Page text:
According to Andrew Musbach of Maryland-based MD Wealth Management, LLC, the Coronavirus Aid, Relief and Economic Security (CARES) Act, signed into law in late March, included important changes that affect many physicians with student loans. The CARES Act suspends all federal direct loan payments and sets the interest rate at zero percent through September 30. Those six months still count as qualifying payments for the Public Service Loan Forgiveness program. The payments were stopped automatically, so payers do not have to do anything to take advantage of these changes. The CARES Act does not apply to private loans, and although some lenders are offering forbearance, the interest will still accrue, so this is not an ideal strategy. For physicians who want to refinance their loans, Musbach recommends choosing a fixed loan right now because interest rates are very low.

From the article of the same title
Medical Economics (05/14/20) Hegwer, Laura
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Nine Ways COVID-19 May Forever Upend the US Healthcare Industry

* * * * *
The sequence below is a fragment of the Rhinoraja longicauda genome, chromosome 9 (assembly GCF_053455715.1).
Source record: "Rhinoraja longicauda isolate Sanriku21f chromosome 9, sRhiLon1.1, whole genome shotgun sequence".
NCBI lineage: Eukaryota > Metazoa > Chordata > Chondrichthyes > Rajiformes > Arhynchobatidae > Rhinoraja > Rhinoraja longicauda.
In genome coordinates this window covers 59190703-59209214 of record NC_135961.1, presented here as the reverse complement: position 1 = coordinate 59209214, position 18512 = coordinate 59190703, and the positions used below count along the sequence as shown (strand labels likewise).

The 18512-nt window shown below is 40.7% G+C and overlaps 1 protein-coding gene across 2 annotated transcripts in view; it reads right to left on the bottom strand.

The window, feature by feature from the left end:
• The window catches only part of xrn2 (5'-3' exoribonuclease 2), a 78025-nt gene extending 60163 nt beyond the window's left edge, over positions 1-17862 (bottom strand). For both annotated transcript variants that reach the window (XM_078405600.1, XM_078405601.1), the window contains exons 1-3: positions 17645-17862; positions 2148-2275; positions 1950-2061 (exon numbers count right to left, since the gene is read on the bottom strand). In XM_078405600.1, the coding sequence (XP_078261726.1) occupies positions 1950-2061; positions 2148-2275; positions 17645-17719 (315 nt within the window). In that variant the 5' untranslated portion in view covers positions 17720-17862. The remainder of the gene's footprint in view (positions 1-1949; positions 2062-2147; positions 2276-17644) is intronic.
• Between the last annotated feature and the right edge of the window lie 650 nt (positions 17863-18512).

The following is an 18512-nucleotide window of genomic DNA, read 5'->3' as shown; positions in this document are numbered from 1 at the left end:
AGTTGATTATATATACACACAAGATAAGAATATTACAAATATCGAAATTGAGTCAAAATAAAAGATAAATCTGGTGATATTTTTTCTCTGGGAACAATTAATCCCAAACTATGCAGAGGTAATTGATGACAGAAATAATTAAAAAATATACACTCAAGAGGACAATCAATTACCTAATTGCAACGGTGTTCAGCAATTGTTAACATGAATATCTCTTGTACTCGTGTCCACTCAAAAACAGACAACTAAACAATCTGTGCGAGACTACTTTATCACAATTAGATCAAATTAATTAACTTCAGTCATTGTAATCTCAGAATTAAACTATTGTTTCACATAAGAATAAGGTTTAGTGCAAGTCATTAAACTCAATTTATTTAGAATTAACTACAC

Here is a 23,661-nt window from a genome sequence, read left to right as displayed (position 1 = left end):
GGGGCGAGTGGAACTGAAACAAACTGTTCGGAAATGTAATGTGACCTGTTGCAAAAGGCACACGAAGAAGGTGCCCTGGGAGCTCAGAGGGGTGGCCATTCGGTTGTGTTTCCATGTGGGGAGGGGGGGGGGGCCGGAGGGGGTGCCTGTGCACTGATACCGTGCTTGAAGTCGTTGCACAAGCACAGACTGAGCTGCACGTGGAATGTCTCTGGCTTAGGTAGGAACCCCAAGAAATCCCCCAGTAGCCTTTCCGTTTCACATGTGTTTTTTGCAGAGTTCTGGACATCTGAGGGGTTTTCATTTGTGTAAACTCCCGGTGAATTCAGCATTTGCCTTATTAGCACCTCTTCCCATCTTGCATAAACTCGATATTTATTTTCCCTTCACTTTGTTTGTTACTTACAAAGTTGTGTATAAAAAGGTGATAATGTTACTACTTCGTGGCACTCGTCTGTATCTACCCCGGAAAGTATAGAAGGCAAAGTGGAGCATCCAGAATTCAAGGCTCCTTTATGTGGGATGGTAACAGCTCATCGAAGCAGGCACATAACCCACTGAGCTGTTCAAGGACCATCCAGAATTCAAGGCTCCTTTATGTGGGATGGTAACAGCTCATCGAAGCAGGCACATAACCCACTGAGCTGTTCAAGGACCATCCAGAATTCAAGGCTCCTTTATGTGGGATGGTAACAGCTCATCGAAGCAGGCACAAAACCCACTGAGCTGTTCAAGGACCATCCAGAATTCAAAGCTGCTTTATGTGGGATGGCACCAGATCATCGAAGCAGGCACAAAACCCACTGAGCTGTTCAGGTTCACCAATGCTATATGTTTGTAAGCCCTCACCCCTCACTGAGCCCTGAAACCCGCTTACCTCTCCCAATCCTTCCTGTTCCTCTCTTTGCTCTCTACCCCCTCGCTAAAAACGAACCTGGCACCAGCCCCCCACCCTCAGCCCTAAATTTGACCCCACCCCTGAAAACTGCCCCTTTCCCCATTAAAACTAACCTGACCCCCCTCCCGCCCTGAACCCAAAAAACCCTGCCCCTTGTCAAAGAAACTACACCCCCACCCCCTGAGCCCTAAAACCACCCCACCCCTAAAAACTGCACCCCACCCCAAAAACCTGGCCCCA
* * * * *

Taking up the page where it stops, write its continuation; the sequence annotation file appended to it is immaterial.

According to health experts surveyed by STAT News, the COVID-19 crisis has the potential to transform healthcare entirely. Already, COVID-19 has accelerated telemedicine dramatically and highlighted the contributions of non-physicians. Going forward, it could help end the tradition of tying health insurance to employment status. Transmission concerns could mean an end to nursing homes and assisted living facilities in favor of home health aides. The crisis could also draw attention to the fact that marginalized populations suffer disproportionately from almost every health issue, not just COVID-19. Some also see the pandemic as a chance for the pharmaceutical industry to rehabilitate its reputation, showcasing its research and development capabilities, though high unemployment means that high drug prices could become more dire. There are calls to revitalize drug manufacturing in the United States, increase the healthcare workforce in times of emergency and re-evaluate the fee-for-service model.